The Lord Bishop of Chester: My Lords, I associate myself closely with the previous speeches from these Benches but want to develop the discussion in a slightly different direction. I should emphasise that I am speaking in my personal capacity as a bishop and not, in any formal sense, on behalf of the wider Church of England.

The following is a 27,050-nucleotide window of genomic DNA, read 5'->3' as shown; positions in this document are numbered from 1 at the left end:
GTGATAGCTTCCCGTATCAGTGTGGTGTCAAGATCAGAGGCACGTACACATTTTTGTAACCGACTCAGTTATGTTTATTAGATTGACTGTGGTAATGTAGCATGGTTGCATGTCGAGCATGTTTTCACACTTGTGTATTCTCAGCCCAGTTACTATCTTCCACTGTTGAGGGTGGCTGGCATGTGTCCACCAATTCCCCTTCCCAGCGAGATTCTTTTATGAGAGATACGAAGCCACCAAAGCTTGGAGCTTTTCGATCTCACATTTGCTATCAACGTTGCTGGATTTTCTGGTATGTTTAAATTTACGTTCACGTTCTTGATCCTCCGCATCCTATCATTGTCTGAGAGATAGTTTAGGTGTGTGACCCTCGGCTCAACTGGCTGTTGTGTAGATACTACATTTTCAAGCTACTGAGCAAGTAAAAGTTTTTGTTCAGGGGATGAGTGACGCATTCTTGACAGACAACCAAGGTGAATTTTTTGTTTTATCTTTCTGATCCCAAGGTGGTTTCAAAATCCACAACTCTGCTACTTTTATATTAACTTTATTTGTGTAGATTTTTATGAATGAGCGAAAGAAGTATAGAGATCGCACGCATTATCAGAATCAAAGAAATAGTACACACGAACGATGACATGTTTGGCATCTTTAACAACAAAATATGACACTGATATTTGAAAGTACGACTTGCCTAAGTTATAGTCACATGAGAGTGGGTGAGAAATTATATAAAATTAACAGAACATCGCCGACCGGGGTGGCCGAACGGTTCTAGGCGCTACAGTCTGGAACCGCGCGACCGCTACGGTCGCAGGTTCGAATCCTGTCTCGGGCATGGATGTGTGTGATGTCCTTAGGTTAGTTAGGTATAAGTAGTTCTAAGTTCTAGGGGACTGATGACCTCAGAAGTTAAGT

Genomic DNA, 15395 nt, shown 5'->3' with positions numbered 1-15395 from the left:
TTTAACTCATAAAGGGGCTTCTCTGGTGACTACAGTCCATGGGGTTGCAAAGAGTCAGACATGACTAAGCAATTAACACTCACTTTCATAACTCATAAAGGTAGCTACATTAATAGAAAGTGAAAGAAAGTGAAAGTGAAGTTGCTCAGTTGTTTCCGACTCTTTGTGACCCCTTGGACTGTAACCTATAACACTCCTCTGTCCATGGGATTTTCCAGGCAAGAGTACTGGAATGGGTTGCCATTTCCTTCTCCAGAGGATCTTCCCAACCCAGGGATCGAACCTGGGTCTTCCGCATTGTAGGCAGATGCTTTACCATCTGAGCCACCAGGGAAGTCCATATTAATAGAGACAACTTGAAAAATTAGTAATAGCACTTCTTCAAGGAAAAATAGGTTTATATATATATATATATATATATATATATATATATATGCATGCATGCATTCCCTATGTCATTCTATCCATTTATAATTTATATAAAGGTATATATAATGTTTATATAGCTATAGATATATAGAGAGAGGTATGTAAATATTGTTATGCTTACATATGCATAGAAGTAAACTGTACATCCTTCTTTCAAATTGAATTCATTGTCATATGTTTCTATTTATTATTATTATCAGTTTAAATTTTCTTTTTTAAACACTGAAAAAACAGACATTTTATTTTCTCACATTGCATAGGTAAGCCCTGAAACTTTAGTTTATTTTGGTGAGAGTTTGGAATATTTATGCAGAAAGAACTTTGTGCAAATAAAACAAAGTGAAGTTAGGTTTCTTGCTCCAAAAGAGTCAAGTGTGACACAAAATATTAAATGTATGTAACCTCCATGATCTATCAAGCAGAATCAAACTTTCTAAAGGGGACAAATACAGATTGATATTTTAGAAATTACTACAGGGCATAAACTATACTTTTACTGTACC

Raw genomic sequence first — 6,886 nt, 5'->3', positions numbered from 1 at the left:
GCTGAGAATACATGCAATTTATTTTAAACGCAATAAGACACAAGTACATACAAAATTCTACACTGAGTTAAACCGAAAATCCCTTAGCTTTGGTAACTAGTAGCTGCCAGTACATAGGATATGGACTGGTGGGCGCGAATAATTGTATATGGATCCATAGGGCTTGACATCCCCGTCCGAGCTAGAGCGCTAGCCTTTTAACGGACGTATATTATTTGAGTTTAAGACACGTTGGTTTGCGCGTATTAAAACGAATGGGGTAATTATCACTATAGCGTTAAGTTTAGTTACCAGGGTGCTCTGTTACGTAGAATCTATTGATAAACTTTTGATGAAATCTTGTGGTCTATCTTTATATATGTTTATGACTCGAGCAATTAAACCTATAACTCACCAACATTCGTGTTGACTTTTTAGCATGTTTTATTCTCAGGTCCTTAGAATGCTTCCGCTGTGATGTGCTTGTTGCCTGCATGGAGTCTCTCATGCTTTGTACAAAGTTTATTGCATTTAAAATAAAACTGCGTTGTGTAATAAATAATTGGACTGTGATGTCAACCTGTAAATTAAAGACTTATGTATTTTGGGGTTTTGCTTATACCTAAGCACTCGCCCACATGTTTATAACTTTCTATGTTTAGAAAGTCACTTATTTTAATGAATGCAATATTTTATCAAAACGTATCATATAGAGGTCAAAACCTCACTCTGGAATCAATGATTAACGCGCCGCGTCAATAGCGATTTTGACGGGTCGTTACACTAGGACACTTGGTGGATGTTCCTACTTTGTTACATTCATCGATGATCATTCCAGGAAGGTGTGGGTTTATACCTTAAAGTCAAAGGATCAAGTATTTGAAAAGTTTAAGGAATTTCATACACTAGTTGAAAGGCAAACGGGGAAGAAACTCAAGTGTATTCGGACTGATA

I want to focus on the potential impact on the relationship between the Church of England and the state. As I listened to the noble Lord, Lord Dear, with his great list of implications for Argentina, I wanted to leap up and say, “And we have the Church of England to think about as well, on top of all that lot”. It was an issue that did not receive much attention in the debate in the other place—hardly any at all. I say at the outset that the Church of England has no right simply to maintain the status quo in our relationship with the state; nor do we necessarily wish to do so. However, the argument that there has been change, as there has been, in church-state relationships is no argument for any particular change. The weakness in the powerful speech of the noble Lord, Lord Pannick, was that all the changes in marriage that he listed were, in themselves, no argument for the particular change that we are discussing now. Continue reading “Marriage (Same Sex Couples) Bill – Bishop of Chester’s speech in the Lords”